What are you scared about, Joseph Kabila

Being a pro-democracy, nonviolent youth activist is a dangerous thing in some countries. Like in the Democratic Republic of Congo.

Kinshasa street scene (FredR, via Flickr CC).

On Sunday afternoon activists from Senegal’s Y’en a Marre (We’re Fed Up) movement and Burkina Faso’s Le Balai Citoyen (Citizen’s Broom) along with several journalists and Congolese activists were detained after a press conference just outside of Kinshasa. The local NGO Filimbi invited the activists to the Democratic Republic of Congo (DRC) for a series of workshops and events. The exact charges or reason for the arrests are unclear.

In DRC during the past few months, citizens have hit the streets en masse in opposition to legislative changes that call for a census before the 2016 election. Many see this as a means for President Joseph Kabila to stay in office beyond his two-term limit because it would take some time to organize a national census. Demonstrations have been violent with hundreds of arrests and more than 40 deaths.

Apparently, just the presence of the West African activists was threatening to the Kabila government. The Y’en a Marre protest movement emerged onto the scene in early 2011. The founders—consisting of youth activists led by a collective of some of Senegal’s most famous rappers and journalists—first organized protests to denounce injustice and inequality in the country. The movement gained popularity when then 85-year-old two-term president Abdoulaye Wade proposed changes to the constitution that would have ensured his success in the next elections by reducing the number of votes needed to win an election from 51 percent to 25 percent. The changes would have also established the post of vice-president, to which many claimed Wade intended to nominate his son Karim, thus creating a family dynasty. Wade responded to the massive protests by withdrawing the proposed changes, yet he moved forward with his controversial bid for a third term. Y’en a Marre and other citizen coalitions turned their energy toward defeating Wade at the ballot box. The collective used the tools they had at hand—their popularity, their microphones, and their access to the media. They took to the streets to reach out to the population by conducting community meetings and handing out flyers. They also created strategic media campaigns consisting of a series of songs, videos, and concerts, which also included a voter registration campaign and a get-out-and-vote campaign titled Ma carte mon arme (my card my weapon) and Juni Juni votes (thousands and thousands of votes).

Le Balai Citoyen (Citizen’s Broom) formed during the summer of 2013, to struggle against bad governance and to improve social conditions in Burkina Faso. When they formed the goal of Balai Citoyen was to struggle against the ruling party’s attempt to change the constitution to allow 27-year President Blaise Compaore to run for a third term. The name Balai Citoyen signifies the need to sweep the political scene clean. The musicians at the head of the primarily youth-led Burkinabe movement are rapper Smockey and reggae artist Sams K. Their movement gained popularity in October 2014 with the citizen uprising that ultimately Campaore to resign.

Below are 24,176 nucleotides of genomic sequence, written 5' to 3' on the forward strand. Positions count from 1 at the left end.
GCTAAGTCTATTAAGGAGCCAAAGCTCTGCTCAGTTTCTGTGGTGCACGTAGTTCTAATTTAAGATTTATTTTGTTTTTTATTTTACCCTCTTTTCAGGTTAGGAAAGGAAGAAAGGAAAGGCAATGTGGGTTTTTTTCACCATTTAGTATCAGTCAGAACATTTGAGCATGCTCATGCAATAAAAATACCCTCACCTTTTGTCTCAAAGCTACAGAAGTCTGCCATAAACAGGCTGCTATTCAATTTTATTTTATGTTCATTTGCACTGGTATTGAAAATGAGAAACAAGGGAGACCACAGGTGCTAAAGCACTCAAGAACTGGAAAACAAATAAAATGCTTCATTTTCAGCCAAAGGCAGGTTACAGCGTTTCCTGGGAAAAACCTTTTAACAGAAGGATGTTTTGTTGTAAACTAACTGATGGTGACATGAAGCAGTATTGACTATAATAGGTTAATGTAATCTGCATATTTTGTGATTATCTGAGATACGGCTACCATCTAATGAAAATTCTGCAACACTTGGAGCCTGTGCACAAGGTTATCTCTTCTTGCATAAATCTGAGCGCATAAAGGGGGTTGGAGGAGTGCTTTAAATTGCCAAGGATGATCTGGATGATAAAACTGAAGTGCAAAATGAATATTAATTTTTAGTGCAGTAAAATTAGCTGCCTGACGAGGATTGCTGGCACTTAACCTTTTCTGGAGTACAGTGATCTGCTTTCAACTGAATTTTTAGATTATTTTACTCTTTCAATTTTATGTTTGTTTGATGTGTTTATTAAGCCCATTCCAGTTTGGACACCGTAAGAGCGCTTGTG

There are clear similarities between Y’en a Marre and Le Balai Citoyen. Both groups assert a pro-democratic and non-violent position and both call for the participation of the population to create change through protests. According to Smockey, “like the movement Y’en a Marre of Senegal, Le Balai Citoyen will be the voice to denounce bad governance.”

Y’en a Marre’s ultimate objective has been to cultivate a Nouveau Type de Senegalais (NTS), or new type of Senegalese citizen, one with a heightened sense of civic responsibility. Increasingly they assert the desire to effect continental change. While the Arab Spring left regional instability and insecurity in its wake as weapons and fighters have traveled across the Sahel, the Y’en a Marre protest movement is having a different type of regional impact as the rappers have traveled and connected with other activists across Africa. These new nonviolent, pro-democracy movements have slowly and quietly gained momentum over the past three years. According to Aliou Sane, one of Y’en a Marre’s spokespeople who is among those arrested in DRC, “The countries of West Africa all suffer from similar problems relating to governance and leadership.”

The two groups have been successful because of their direct messaging to the people but more importantly because they emphasize peaceful protest. In 2011 journalist and coordinator of the movement and also detained in DRC, Fadel Barro, stated, “we did not want the Arab Spring. We always wanted non-violence. We wanted to defeat Wade in elections, we did not want our country in flames.”

Y’en a Marre and Le Balai Citoyen have always acted in accordance with the law. All of their activities in DRC have been public with activists regularly updating Facebook and tweeting their whereabouts. They made it clear that they believe in working through democratic institutions. The government of DRC therefore has nothing to fear other than the spread of ideas. The international community should press for the immediate release of these activists who have always offered an alternative to violence.


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